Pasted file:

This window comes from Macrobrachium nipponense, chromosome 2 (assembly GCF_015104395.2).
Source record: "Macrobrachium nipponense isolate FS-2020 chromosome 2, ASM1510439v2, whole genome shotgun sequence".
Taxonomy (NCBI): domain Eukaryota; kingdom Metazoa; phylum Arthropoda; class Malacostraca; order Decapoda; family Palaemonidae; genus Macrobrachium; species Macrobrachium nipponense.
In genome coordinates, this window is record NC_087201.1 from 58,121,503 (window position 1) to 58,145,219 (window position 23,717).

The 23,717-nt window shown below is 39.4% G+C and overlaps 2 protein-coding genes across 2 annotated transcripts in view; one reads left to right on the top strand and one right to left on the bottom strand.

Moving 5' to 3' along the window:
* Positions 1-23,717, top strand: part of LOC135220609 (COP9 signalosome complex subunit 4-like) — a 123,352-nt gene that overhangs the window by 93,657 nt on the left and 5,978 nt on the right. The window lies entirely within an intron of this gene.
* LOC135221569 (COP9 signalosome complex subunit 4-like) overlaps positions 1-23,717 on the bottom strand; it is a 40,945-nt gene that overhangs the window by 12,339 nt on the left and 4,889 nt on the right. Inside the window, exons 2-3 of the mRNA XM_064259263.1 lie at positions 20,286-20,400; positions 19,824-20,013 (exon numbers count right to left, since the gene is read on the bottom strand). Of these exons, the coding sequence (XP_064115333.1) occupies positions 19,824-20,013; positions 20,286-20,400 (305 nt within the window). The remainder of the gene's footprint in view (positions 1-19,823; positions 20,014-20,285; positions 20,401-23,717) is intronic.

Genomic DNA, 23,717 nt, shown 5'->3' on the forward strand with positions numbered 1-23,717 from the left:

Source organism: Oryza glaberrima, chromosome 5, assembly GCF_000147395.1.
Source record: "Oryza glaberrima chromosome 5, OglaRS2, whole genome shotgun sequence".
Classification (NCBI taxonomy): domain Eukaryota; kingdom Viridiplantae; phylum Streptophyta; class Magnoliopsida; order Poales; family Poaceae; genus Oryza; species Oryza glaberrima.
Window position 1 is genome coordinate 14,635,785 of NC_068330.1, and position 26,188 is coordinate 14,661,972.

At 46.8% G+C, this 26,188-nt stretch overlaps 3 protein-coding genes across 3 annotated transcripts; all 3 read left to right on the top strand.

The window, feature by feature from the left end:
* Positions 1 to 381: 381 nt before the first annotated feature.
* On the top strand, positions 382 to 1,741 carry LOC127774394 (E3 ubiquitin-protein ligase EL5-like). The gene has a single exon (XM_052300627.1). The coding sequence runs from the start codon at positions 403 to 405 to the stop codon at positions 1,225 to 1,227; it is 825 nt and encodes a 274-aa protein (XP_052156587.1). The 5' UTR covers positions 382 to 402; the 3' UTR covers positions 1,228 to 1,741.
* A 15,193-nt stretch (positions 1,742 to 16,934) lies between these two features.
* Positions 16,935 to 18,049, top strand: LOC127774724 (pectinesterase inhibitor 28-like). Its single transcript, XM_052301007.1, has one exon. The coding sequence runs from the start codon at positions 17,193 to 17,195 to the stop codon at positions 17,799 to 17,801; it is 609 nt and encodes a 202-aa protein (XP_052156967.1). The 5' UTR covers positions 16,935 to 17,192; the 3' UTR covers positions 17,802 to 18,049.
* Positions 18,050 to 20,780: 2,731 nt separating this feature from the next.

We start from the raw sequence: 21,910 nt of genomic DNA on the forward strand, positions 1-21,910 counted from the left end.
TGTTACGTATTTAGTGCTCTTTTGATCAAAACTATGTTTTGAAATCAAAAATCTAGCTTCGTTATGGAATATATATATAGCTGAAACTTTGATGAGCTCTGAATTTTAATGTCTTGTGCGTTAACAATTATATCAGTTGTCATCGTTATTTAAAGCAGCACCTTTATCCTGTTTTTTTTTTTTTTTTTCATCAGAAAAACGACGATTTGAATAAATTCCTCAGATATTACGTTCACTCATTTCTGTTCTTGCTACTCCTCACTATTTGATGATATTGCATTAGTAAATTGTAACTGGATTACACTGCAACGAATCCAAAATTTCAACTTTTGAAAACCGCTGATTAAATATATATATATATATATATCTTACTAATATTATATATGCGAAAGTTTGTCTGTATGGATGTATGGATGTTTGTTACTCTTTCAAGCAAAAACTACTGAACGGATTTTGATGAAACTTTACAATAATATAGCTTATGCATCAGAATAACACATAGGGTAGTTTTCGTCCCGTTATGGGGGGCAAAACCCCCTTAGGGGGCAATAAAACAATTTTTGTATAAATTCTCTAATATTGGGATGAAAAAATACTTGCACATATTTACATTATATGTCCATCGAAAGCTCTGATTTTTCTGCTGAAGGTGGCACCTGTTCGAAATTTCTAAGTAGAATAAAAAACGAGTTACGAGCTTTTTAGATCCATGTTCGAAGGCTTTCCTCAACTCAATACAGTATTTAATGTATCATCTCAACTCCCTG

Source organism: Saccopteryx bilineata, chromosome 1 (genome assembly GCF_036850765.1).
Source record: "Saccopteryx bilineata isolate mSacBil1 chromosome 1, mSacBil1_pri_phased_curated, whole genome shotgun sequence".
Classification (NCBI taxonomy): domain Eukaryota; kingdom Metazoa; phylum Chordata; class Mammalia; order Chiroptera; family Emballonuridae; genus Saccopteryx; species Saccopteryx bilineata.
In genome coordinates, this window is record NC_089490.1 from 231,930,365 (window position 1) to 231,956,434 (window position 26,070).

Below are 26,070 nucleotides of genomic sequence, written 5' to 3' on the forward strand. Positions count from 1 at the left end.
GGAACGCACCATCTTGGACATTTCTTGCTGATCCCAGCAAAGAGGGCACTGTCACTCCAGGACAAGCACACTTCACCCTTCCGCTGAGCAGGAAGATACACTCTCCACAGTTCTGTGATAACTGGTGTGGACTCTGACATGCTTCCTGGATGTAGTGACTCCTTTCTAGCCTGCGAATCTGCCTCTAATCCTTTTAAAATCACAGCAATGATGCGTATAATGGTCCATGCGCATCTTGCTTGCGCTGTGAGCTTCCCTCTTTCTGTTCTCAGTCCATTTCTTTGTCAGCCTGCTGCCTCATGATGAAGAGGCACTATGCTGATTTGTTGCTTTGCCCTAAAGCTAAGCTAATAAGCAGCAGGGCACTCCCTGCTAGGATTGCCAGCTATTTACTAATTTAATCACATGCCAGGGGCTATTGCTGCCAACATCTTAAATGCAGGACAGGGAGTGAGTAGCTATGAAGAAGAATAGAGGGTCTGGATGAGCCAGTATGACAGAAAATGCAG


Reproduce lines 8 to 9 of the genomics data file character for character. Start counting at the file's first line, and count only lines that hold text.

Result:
* LOC135221569 (COP9 signalosome complex subunit 4-like) overlaps positions 1-23,717 on the bottom strand; it is a 40,945-nt gene that overhangs the window by 12,339 nt on the left and 4,889 nt on the right. Inside the window, exons 2-3 of the mRNA XM_064259263.1 lie at positions 20,286-20,400; positions 19,824-20,013 (exon numbers count right to left, since the gene is read on the bottom strand). Of these exons, the coding sequence (XP_064115333.1) occupies positions 19,824-20,013; positions 20,286-20,400 (305 nt within the window). The remainder of the gene's footprint in view (positions 1-19,823; positions 20,014-20,285; positions 20,401-23,717) is intronic.

Genomic DNA, 23,717 nt, shown 5'->3' on the forward strand with positions numbered 1-23,717 from the left: